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California to list glyphosate as a carcinogen

Monsanto challenges state’s move as it faces new false claims lawsuit

by Cheryl Hogue
June 29, 2017 | A version of this story appeared in Volume 95, Issue 27

Photo shows plastic bottles of glyphosate-containing weed killers, including Roundup, on a retail shelf.
Credit: Richard B. Levine/Newscom
California will require carcinogen warnings on glyphosate-containing products sold in the state.

Glyphosate, the active ingredient in Monsanto’s Roundup weed killer, will be listed as a carcinogen in California as of July 7, the state announced on June 26.

The move will trigger a requirement that glyphosate products sold in California carry a cancer warning under a state law called Proposition 65.

Monsanto is fighting the state’s action in court. But a state appeals court and the California Supreme Court on June 22 denied the company’s request to stop the listing from taking effect while the case plays out.

“We will continue to aggressively challenge this improper decision,” says Scott Partridge, Monsanto’s vice president of global strategy. “Glyphosate is not carcinogenic, and the listing of glyphosate under Prop 65 is unwarranted.”

California announced in 2015 that it would list glyphosate as a carcinogen. This followed a controversial move by the World Health Organization’s International Agency for Research on Cancer (IARC) classifying glyphosate as a “probable carcinogen.” California law requires the state’s Office of Environmental Health Hazard Assessment to list substances identified by IARC as known to cause cancer under the state’s Proposition 65.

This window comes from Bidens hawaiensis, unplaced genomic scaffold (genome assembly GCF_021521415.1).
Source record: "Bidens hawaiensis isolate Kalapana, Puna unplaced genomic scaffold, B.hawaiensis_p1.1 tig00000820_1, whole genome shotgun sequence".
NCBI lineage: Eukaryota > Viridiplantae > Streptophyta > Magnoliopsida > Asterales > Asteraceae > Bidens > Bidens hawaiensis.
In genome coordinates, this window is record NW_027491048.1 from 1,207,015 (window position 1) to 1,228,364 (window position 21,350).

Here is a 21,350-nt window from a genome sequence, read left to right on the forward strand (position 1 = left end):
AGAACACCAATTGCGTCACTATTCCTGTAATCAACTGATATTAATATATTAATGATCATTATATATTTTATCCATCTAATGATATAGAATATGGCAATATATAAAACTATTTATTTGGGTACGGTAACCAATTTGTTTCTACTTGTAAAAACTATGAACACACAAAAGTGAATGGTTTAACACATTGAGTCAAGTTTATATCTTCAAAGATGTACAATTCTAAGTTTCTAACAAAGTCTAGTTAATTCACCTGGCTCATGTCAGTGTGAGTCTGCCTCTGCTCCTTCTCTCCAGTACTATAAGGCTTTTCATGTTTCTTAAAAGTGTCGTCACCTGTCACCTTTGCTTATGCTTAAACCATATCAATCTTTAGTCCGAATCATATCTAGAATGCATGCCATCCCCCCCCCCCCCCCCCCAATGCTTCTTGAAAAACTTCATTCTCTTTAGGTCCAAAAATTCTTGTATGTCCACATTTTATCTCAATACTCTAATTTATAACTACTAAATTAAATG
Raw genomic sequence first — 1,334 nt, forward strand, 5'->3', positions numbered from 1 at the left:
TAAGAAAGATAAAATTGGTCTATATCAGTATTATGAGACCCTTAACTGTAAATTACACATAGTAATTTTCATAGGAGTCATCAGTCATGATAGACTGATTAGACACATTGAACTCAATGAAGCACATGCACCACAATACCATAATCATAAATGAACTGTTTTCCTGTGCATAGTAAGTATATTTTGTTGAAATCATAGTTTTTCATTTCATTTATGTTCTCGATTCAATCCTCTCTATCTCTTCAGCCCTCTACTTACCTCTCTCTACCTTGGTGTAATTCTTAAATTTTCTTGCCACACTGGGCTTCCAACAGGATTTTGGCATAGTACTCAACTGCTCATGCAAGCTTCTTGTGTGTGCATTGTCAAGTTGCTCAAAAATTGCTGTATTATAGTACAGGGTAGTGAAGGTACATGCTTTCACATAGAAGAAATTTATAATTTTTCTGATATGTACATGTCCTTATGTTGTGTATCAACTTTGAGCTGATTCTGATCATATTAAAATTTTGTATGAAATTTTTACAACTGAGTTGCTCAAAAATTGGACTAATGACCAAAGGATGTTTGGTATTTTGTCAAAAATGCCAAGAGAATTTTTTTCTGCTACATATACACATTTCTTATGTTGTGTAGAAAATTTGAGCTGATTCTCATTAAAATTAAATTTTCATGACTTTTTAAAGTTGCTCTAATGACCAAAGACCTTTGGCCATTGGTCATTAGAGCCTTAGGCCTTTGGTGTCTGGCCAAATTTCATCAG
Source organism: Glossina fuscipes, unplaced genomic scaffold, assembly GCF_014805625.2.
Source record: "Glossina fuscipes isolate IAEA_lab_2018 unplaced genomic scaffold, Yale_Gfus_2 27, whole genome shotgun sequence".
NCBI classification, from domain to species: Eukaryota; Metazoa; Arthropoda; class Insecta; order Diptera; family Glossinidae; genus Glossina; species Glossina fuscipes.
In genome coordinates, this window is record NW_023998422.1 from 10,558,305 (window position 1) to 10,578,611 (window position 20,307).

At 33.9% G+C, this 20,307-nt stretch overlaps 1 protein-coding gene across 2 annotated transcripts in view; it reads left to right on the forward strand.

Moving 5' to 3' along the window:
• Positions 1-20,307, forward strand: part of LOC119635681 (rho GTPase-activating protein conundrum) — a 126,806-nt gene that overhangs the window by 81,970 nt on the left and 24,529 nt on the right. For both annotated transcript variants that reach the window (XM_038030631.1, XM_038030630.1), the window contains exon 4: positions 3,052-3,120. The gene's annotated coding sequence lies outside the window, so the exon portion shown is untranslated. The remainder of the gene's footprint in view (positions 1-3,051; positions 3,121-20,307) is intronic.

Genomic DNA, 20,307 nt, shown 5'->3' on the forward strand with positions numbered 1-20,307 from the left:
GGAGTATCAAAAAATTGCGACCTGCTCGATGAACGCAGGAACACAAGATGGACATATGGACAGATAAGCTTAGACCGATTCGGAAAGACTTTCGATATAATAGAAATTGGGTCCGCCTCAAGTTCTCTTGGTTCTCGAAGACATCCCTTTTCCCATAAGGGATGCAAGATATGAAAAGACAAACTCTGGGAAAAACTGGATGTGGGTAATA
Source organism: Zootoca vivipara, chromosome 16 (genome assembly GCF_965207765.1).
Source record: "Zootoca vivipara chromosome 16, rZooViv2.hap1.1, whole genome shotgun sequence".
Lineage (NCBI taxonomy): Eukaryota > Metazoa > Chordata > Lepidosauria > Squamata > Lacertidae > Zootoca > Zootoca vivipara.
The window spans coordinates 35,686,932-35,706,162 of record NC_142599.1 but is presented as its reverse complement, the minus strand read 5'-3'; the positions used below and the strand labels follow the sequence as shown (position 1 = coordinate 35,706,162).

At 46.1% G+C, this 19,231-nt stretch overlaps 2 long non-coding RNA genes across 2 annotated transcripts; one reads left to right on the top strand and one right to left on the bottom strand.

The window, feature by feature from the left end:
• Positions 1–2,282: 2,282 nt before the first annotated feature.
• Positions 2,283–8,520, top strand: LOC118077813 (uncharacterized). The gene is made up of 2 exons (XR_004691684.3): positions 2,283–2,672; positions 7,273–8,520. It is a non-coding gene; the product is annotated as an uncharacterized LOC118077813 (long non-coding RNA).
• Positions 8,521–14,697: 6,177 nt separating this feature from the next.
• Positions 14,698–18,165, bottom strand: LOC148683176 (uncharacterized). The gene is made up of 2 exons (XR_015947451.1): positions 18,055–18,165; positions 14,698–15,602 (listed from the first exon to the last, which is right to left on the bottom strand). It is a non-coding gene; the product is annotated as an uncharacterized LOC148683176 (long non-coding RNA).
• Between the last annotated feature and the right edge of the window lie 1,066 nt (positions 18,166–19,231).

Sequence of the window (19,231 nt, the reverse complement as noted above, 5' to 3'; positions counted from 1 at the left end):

Monsanto’s Partridge says IARC “ignored crucial scientific data that undermines its conclusion.” The California office, the U.S. Environmental Protection Agency, the European Chemicals Agency, “and every regulatory body in the world that has studied glyphosate” has concluded that the herbicide isn’t carcinogenic, he adds.

While the company pursues its case against California, Monsanto is defending itself in a lawsuit filed in federal court in Wisconsin on June 20 by residents of Wisconsin, Illinois, California, New York, New Jersey, and Florida.

That suit alleges that Monsanto and Roundup distributor Scotts Miracle-Gro falsely claim that glyphosate “targets an enzyme that is not found in people or pets.” The plaintiffs argue that glyphosate affects an enzyme found in “beneficial gut bacteria” critical to health.

Glyphosate targets the enzyme 5-enolpyruvylshikimate 3-phosphate synthase, found in plants and many bacteria (Proc. Natl. Acad. Sci. USA 2001, DOI: 10.1073/pnas.98.4.1376).



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